Minister unveils important new map and announces Round 13 of the Co-funded Drilling Program.
|Date:||Monday, 29 February 2016|
A landmark digital map of Western Australia was launched by Mines and Petroleum Minister Bill Marmion when he officially opened the Geological Survey of Western Australia (GSWA) annual Open Day on Friday, 26 February.
The flagship product is the culmination of 15 years of work that has dramatically reshaped how GSWA delivers its geoscience data and products.
Mr Marmion told the audience that 100 years ago Acting Surveyor General Frederick Slade Brockman compiled the GSWA’s least known geological map of Western Australia.
“Only one copy exists today,” Mr Marmion said. “It is badly torn and large tracts of the interior are simply blank spaces with no interpretation.
“Today, I am honoured to formally announce the publication of a new digital geological map of Western Australia with incomparable accuracy and detail.”
Mr Marmion said that the world-leading interpreted bedrock geology map boasted 1:500,000 scale spatial accuracy across Western Australia and was the first to be entirely digitally compiled rather than assembled by hand using pre-existing maps and then digitised.
“Annual or bi-annual updates will ensure that the State map is always current, eliminating the long delays in the release of new data in the past,” he said.
The Minister also announced Round 13 of the State Government’s Co-funded Drilling Program to help miners make new discoveries.
Mr Marmion applauded the many successes of the flagship drilling program of the Exploration Incentive Scheme (EIS) that has been operated by the Department of Mines and Petroleum (DMP) since 2009.
The Minister said that the $130 million invested in the EIS up to June next year had been responsible for dozens of discoveries, including significant gold finds last year.
The program of innovative drilling in under-explored and greenfields area had offered funding to more than 590 projects that involved more than 450,000 metres of drilling across the State, and more than $23 million had been refunded to miners, he said.
“But the EIS does a lot more for exploration than provide the money for the drilling program,” he said.
“It has enabled GSWA to take bold strides into the world of 3D geological modelling, recently releasing its first two geomodels ? the Windimurra igneous complex and the Sandstone greenstone belt in the northern Yilgarn Craton.”
The Minister said that the three most important “D” words in mineral exploration were drilling, data and 3D.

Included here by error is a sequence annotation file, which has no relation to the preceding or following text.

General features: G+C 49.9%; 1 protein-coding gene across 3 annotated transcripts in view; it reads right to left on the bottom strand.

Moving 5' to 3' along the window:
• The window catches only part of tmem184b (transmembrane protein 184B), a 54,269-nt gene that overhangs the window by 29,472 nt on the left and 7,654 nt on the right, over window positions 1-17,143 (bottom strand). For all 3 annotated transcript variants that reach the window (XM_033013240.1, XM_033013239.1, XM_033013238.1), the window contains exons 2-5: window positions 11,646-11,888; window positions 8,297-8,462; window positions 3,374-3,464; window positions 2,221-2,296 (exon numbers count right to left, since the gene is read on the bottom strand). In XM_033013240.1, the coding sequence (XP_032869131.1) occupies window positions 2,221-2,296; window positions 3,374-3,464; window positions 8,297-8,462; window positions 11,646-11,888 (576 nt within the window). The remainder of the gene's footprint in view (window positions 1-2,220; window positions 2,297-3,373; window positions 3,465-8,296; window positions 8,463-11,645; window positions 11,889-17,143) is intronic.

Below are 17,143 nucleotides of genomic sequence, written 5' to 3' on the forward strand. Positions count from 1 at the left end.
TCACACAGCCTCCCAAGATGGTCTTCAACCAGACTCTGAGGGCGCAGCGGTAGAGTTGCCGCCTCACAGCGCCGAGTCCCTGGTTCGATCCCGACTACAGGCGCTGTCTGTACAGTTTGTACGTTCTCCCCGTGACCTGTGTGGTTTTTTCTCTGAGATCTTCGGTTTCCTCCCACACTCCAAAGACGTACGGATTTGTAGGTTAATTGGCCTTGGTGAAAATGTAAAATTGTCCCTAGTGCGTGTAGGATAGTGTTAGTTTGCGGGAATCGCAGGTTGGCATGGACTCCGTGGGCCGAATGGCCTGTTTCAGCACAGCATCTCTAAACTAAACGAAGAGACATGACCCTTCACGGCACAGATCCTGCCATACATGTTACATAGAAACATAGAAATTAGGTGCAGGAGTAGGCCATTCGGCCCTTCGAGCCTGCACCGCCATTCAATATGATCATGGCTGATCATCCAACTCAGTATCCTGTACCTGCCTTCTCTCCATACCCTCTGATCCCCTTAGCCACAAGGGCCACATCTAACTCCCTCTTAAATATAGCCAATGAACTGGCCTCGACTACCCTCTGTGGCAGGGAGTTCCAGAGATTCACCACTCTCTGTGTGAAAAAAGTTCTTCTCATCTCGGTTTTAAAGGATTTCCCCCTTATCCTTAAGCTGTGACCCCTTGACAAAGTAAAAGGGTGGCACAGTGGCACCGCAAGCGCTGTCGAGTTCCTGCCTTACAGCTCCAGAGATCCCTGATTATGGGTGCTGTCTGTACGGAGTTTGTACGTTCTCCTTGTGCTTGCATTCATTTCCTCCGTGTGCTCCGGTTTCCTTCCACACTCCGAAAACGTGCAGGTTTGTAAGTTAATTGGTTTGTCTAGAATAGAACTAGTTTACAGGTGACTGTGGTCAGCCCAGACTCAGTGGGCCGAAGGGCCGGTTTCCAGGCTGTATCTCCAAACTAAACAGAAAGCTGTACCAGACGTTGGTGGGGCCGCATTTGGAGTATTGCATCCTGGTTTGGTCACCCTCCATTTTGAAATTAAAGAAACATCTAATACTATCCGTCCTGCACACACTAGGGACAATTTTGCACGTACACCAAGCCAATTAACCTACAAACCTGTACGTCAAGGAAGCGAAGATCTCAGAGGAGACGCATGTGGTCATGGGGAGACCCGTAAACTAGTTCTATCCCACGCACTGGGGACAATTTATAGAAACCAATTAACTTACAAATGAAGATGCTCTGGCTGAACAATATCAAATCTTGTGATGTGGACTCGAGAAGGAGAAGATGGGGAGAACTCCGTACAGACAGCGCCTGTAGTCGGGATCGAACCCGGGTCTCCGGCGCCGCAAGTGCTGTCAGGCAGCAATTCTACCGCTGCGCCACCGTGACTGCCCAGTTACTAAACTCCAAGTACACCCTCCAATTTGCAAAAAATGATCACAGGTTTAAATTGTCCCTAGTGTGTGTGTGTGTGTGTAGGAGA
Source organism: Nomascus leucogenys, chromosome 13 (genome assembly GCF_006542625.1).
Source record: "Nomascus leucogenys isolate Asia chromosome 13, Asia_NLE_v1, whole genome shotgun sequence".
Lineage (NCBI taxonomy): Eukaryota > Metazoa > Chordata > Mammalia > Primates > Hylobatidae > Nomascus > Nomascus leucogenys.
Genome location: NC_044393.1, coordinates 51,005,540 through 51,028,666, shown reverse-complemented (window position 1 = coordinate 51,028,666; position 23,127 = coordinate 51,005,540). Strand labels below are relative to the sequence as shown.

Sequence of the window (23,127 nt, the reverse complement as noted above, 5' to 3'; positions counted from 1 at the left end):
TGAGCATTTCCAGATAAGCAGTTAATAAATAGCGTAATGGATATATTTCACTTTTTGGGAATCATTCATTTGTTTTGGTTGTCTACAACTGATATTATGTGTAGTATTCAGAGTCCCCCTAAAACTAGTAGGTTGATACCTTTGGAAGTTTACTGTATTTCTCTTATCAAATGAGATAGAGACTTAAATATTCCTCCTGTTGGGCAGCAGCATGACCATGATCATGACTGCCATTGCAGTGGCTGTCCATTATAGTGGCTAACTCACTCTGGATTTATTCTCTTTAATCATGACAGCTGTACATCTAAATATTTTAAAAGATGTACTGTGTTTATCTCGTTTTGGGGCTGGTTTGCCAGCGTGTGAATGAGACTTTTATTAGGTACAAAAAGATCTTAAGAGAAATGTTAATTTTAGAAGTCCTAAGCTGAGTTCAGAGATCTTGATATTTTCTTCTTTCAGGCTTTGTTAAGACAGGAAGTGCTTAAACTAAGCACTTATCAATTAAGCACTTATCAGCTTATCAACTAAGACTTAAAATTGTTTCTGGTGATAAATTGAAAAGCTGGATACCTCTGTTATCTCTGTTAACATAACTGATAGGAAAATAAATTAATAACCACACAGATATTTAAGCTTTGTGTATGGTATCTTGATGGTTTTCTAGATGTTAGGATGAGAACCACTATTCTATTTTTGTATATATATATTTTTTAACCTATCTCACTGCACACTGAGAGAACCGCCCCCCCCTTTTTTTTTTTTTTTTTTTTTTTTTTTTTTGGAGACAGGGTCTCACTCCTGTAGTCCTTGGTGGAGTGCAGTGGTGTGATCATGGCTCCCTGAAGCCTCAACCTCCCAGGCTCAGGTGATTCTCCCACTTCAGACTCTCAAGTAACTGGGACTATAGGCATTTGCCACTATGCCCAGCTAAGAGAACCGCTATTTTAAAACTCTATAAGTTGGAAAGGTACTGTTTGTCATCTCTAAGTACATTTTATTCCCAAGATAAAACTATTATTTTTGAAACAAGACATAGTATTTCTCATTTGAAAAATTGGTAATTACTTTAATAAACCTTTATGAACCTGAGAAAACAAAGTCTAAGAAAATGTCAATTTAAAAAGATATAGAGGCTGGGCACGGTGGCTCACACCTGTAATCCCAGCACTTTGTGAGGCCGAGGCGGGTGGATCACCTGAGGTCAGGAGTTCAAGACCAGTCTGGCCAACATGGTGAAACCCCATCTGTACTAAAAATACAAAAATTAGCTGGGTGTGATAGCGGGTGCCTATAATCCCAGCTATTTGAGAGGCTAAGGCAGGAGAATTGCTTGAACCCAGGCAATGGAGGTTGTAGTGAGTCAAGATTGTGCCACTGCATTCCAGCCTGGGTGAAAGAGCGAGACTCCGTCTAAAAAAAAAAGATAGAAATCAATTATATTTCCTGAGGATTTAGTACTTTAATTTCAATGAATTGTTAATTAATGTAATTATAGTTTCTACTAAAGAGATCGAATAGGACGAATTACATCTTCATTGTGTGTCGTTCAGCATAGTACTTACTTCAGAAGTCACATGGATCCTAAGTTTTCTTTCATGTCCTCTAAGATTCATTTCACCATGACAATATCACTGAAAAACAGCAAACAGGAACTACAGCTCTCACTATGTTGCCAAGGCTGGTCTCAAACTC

“A century ago, explorers on horseback and camels relied on incomplete paper maps and a lot of luck to make discoveries.
“Explorers these days still need luck, but they can do a lot of their exploration in front of a computer screen and download invaluable data that has been interpreted by GSWA,” he said
“This geoscientific sleuthing is what leads to the more high-profile side of exploration – drilling rigs and hard yakka by workers in hard hats and hi-viz vests.”
The launch of the new State map was accompanied by the release of the Explanatory Notes System (ENS) search tool on GSWA’s state-of-the-art geoscientific web application, GeoVIEW.WA.
ENS is a digital repository that integrates the digital map layers with links to all geological units and events recognised in Western Australia.
“ENS will build into an online virtual book, providing a scale-less and seamless continuously updated summary of the geology of Western Australia,” Mr Marmion said.
A suite of exciting new software tools was premiered at the Open Day, marking more than two years of close collaboration between GSWA and the University of WA’s Centre for Exploration targeting (CET).
The Integrated Exploration Platform (IEP) has been designed to improve utilisation of GSWA geoscience datasets to support explorers operating in Western Australia.
The IEP includes innovative tools to interactively visualise multiple datasets in 2D and 3D with the aim of improving explorers’ ability for data interrogation.
The open day also marked the release of the drilling reports and the wireline logging data from the South West Hub Carbon Capture and Storage project.
DMP has drilled three wells in the Harvey-Waroona area between December 2014 and June 2015 to produce data on the potential carbon dioxide reservoir within the Lesueur Sandstone.
Results from GSWA’s ongoing pre-competitive geoscience program were on show at the open day.
The latest hard copy and digital map products included high-quality 1:100,000 and 1:250,000 geological series maps that are updated each year from across the State.
GSWA also showed off its updated seamless digital Geological Information Series products for the Capricorn, East Yilgarn, South Yilgarn, Murchison, Musgrave, Tanami and Kimberley regions.
New business systems were also demonstrated, including the latest updates for GeoVIEW.WA, GSWA’s award-winning, state-of-the-art geoscientific web application.